The anti-inflammatory role of monomeric IgA-FcαRI binding may have implications for treatment of allergic asthma, as shown by targeting FcαRI in transgenic mice models with anti-FcαRI Fab antibodies, which mimic the binding of monomeric IgA.[10] This FcαRI targeting led to decreased infiltration of airway tissue by inflammatory leukocytes.[10]

The secreted form of IgA (sIgA), a homodimer secreted across epithelial linings such as the gut epithelium, is sterically hindered in its binding to FcαRI. This is because some of sIgA’s FcαRI binding site is obscured by a section of the cleaved polymeric Ig receptor that aided sIgA’s secretion into the gut lumen.[4] However, the precursor to sIgA, dimeric IgA (dIgA), binds to FcαRI with approximately the same affinity as monomeric IgA.[4] Secreted IgA plays an important role in preventing immune response to commensal gut microbes, and accordingly intestinal macrophages do not express FcαRI.[3] However, during invasion of mucosal tissue by pathogenic bacteria, neutrophils responding to the infection will bind and phagocytose dIgA-opsonized bacteria via FcαRI.[3]

FcαRI is also an important Fc receptor for neutrophil killing of tumor cells. When FcαRI-expressing neutrophils come into contact with IgA-opsinized tumor cells, the neutrophils not only perform antibody-dependent cell-mediated cytotoxicity, but also release the cytokines TNF-α and IL-1β which cause increased neutrophil migration to the site.[11]

Interactions[edit]

FCAR has been shown to interact with FCGR1A.[12]

See also[edit]

References[edit]

  1. ^ "Human PubMed Reference:". 
  2. ^ a b "Entrez Gene: FCAR Fc fragment of IgA, receptor for". 
  3. ^ a b c d e f g h i j k l Bakema JE, van Egmond M (November 2011). "The human immunoglobulin A Fc receptor FcαRI: a multifaceted regulator of mucosal immunity". Mucosal Immunology. 4 (6): 612–24. PMID 21937986. doi:10.1038/mi.2011.36. 
  4. ^ a b c d e f g h i j k Aleyd E, Heineke MH, van Egmond M (November 2015). "The era of the immunoglobulin A Fc receptor FcαRI; its function and potential as target in disease". Immunological Reviews. 268 (1): 123–38. PMID 26497517. doi:10.1111/imr.12337. 
  5. ^ Smith PD, Smythies LE, Mosteller-Barnum M, Sibley DA, Russell MW, Merger M, Sellers MT, Orenstein JM, Shimada T, Graham MF, Kubagawa H (September 2001). "Intestinal macrophages lack CD14 and CD89 and consequently are down-regulated for LPS- and IgA-mediated activities". Journal of Immunology. 167 (5): 2651–6. PMID 11509607. doi:10.4049/jimmunol.167.5.2651.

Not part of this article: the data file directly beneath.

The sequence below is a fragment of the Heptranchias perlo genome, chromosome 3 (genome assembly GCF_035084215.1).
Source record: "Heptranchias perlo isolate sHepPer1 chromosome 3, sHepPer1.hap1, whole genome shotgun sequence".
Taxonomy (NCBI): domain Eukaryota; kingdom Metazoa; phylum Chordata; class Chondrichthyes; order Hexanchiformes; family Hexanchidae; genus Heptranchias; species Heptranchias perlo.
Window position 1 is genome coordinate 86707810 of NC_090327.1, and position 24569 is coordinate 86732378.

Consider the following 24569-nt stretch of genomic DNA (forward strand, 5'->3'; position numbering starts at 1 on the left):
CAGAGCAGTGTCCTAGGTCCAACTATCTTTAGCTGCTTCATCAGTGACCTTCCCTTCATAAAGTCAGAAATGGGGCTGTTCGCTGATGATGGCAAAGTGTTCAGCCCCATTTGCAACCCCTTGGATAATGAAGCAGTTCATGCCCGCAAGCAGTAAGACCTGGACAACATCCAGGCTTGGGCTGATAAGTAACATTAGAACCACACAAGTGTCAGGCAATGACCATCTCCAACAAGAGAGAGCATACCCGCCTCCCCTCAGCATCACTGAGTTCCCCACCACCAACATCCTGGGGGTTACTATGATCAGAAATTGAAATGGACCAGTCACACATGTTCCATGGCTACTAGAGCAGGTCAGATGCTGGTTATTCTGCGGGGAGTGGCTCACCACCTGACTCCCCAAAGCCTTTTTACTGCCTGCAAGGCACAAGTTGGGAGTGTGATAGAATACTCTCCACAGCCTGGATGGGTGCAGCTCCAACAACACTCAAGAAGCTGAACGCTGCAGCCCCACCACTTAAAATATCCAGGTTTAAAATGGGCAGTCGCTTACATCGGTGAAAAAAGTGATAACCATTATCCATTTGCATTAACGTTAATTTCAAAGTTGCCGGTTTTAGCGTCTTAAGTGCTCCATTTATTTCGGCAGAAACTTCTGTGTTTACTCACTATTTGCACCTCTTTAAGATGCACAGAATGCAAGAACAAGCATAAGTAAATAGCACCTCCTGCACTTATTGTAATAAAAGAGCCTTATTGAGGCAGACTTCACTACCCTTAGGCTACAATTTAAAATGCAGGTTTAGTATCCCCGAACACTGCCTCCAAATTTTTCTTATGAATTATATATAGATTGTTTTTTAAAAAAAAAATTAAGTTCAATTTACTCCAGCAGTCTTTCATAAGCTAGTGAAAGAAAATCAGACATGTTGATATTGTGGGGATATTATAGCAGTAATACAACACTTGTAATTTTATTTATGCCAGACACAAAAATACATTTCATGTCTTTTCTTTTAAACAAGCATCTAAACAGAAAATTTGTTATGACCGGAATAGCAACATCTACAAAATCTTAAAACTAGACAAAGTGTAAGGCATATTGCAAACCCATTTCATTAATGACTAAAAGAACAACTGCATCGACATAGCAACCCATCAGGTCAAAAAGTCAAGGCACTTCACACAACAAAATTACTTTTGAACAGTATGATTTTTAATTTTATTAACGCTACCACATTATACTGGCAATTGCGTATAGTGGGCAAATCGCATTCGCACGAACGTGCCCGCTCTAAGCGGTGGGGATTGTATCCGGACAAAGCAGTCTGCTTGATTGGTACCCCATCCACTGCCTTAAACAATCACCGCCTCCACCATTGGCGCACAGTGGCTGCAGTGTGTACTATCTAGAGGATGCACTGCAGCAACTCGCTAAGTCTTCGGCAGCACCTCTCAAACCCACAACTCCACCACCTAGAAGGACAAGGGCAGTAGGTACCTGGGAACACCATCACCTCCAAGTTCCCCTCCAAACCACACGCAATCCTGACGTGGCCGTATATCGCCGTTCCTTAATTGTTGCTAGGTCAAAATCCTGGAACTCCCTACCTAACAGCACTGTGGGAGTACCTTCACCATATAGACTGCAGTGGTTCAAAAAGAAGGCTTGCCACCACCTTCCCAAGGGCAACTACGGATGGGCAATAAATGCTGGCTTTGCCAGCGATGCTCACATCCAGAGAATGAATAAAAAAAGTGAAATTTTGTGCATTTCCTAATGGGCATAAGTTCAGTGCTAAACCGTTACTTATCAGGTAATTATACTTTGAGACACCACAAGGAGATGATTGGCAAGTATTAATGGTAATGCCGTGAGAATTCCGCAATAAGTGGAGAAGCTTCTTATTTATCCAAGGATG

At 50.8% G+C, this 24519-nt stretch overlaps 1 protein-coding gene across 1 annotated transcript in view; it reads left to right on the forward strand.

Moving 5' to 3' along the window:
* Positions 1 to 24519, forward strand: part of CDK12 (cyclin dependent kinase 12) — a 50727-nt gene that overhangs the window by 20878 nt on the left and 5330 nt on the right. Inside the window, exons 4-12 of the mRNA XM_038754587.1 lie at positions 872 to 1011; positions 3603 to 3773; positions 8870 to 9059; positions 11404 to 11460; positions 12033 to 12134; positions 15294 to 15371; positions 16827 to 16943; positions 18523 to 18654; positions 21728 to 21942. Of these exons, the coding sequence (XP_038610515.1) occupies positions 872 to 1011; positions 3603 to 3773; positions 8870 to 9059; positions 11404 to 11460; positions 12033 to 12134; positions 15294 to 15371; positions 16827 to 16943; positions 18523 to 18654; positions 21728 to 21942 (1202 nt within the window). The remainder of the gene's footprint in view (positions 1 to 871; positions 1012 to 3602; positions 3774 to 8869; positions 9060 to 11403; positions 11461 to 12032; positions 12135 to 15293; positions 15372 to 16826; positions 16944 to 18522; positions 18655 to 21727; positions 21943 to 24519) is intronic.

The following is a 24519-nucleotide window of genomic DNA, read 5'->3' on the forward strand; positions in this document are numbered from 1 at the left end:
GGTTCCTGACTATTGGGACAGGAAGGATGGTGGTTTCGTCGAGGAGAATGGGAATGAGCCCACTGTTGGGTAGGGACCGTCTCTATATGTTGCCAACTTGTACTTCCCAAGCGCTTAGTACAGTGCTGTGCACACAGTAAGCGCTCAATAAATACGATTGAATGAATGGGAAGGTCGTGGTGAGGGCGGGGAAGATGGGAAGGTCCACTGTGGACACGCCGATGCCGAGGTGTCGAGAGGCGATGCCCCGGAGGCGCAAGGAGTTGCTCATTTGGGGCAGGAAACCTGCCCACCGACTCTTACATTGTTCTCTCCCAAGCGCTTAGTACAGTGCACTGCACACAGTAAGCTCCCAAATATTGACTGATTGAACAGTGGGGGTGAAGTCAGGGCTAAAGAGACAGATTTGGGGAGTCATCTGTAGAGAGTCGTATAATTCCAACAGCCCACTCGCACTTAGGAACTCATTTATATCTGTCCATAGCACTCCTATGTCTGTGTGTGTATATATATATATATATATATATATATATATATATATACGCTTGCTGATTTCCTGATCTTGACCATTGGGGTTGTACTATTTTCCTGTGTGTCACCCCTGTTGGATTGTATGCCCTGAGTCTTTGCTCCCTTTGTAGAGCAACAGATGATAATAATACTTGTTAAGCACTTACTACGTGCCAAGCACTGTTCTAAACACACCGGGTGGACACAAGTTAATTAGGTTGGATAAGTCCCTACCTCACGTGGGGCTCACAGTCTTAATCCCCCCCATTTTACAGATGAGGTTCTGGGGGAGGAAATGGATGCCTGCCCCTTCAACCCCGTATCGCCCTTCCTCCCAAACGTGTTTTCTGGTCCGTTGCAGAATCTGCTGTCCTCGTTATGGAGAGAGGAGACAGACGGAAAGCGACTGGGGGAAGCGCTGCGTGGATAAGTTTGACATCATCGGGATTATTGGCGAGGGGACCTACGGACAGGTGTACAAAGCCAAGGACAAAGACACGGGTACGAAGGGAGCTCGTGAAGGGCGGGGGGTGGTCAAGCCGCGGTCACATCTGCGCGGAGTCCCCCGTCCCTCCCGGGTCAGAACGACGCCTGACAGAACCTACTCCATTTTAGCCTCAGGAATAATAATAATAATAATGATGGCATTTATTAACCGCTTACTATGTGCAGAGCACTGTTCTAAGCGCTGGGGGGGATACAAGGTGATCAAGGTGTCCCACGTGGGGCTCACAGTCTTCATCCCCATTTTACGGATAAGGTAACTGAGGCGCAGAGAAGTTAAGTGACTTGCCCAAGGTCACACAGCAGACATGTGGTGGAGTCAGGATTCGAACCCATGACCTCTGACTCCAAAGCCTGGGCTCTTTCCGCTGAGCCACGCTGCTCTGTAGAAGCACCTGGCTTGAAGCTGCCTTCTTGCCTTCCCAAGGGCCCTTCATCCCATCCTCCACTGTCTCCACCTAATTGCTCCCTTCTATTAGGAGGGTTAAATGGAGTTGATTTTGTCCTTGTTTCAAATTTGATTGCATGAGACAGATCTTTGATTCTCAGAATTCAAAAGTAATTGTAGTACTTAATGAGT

6. ^ a b c Wu J, Ji C, Xie F, Langefeld CD, Qian K, Gibson AW, Edberg JC, Kimberly RP (March 2007). "FcalphaRI (CD89) alleles determine the proinflammatory potential of serum IgA". Journal of Immunology. 178 (6): 3973–82. PMID 17339498. doi:10.4049/jimmunol.178.6.3973. 
  7. ^ a b c Brandsma AM, Jacobino SR, Meyer S, ten Broeke T, Leusen JH (November 2015). "Fc receptor inside-out signaling and possible impact on antibody therapy". Immunological Reviews. 268 (1): 74–87. PMID 26497514. doi:10.1111/imr.12332. 
  8. ^ a b c d e Mkaddem SB, Rossato E, Heming N, Monteiro RC (April 2013). "Anti-inflammatory role of the IgA Fc receptor (CD89): from autoimmunity to therapeutic perspectives". Autoimmunity Reviews. 12 (6): 666–9. PMID 23201915. doi:10.1016/j.autrev.2012.10.011. 
  9. ^ Getahun A, Cambier JC (November 2015). "Of ITIMs, ITAMs, and ITAMis: revisiting immunoglobulin Fc receptor signaling". Immunological Reviews. 268 (1): 66–73. PMC 4621791Freely accessible. PMID 26497513. doi:10.1111/imr.12336. 
  10. ^ a b Pasquier B, Launay P, Kanamaru Y, Moura IC, Pfirsch S, Ruffié C, Hénin D, Benhamou M, Pretolani M, Blank U, Monteiro RC (January 2005). "Identification of FcalphaRI as an inhibitory receptor that controls inflammation: dual role of FcRgamma ITAM". Immunity. 22 (1): 31–42. PMID 15664157. doi:10.1016/j.immuni.2004.11.017. 
  11. ^ van Egmond M, Bakema JE (June 2013). "Neutrophils as effector cells for antibody-based immunotherapy of cancer". Seminars in Cancer Biology. 23 (3): 190–9. PMID 23287459. doi:10.1016/j.semcancer.2012.12.002. 
  12. ^ Morton HC, van den Herik-Oudijk IE, Vossebeld P, Snijders A, Verhoeven AJ, Capel PJ, van de Winkel JG (December 1995). "Functional association between the human myeloid immunoglobulin A Fc receptor (CD89) and FcR gamma chain. Molecular basis for CD89/FcR gamma chain association". The Journal of Biological Chemistry. 270 (50): 29781–7. PMID 8530370. doi:10.1074/jbc.270.50.29781. 

Further reading[edit]

External links[edit]

This article incorporates text from the United States National Library of Medicine, which is in the public domain.